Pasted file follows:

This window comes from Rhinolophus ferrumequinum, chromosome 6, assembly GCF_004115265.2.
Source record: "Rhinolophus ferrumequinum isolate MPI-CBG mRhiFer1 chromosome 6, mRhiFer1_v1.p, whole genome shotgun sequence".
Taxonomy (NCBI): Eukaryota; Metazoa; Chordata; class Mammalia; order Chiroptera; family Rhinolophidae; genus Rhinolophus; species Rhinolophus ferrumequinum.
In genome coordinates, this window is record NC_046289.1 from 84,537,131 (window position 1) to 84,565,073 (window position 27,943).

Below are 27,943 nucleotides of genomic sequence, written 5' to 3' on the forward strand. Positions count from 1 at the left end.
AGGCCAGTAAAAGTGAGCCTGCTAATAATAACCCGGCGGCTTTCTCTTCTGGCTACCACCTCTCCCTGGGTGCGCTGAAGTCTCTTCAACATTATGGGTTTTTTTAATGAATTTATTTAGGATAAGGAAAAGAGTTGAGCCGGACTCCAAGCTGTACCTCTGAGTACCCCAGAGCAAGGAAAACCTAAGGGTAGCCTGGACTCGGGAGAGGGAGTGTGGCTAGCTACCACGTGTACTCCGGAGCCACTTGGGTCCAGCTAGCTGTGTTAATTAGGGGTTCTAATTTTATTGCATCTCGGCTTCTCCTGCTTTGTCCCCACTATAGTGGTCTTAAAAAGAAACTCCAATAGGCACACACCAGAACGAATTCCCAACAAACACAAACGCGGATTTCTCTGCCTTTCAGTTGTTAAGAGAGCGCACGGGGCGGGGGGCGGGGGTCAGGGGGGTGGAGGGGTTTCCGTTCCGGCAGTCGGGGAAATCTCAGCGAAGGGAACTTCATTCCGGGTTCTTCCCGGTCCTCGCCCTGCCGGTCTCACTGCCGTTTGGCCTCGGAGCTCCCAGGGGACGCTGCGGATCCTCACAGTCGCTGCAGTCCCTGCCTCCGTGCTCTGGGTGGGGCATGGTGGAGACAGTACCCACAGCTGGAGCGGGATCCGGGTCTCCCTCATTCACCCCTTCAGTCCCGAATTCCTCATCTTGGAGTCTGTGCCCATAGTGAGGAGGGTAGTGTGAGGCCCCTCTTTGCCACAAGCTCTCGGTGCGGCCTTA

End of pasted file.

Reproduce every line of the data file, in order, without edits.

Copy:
This window comes from Rhinolophus ferrumequinum, chromosome 6, assembly GCF_004115265.2.
Source record: "Rhinolophus ferrumequinum isolate MPI-CBG mRhiFer1 chromosome 6, mRhiFer1_v1.p, whole genome shotgun sequence".
Taxonomy (NCBI): Eukaryota; Metazoa; Chordata; class Mammalia; order Chiroptera; family Rhinolophidae; genus Rhinolophus; species Rhinolophus ferrumequinum.
In genome coordinates, this window is record NC_046289.1 from 84,537,131 (window position 1) to 84,565,073 (window position 27,943).

Below are 27,943 nucleotides of genomic sequence, written 5' to 3' on the forward strand. Positions count from 1 at the left end.
AGGCCAGTAAAAGTGAGCCTGCTAATAATAACCCGGCGGCTTTCTCTTCTGGCTACCACCTCTCCCTGGGTGCGCTGAAGTCTCTTCAACATTATGGGTTTTTTTAATGAATTTATTTAGGATAAGGAAAAGAGTTGAGCCGGACTCCAAGCTGTACCTCTGAGTACCCCAGAGCAAGGAAAACCTAAGGGTAGCCTGGACTCGGGAGAGGGAGTGTGGCTAGCTACCACGTGTACTCCGGAGCCACTTGGGTCCAGCTAGCTGTGTTAATTAGGGGTTCTAATTTTATTGCATCTCGGCTTCTCCTGCTTTGTCCCCACTATAGTGGTCTTAAAAAGAAACTCCAATAGGCACACACCAGAACGAATTCCCAACAAACACAAACGCGGATTTCTCTGCCTTTCAGTTGTTAAGAGAGCGCACGGGGCGGGGGGCGGGGGTCAGGGGGGTGGAGGGGTTTCCGTTCCGGCAGTCGGGGAAATCTCAGCGAAGGGAACTTCATTCCGGGTTCTTCCCGGTCCTCGCCCTGCCGGTCTCACTGCCGTTTGGCCTCGGAGCTCCCAGGGGACGCTGCGGATCCTCACAGTCGCTGCAGTCCCTGCCTCCGTGCTCTGGGTGGGGCATGGTGGAGACAGTACCCACAGCTGGAGCGGGATCCGGGTCTCCCTCATTCACCCCTTCAGTCCCGAATTCCTCATCTTGGAGTCTGTGCCCATAGTGAGGAGGGTAGTGTGAGGCCCCTCTTTGCCACAAGCTCTCGGTGCGGCCTTA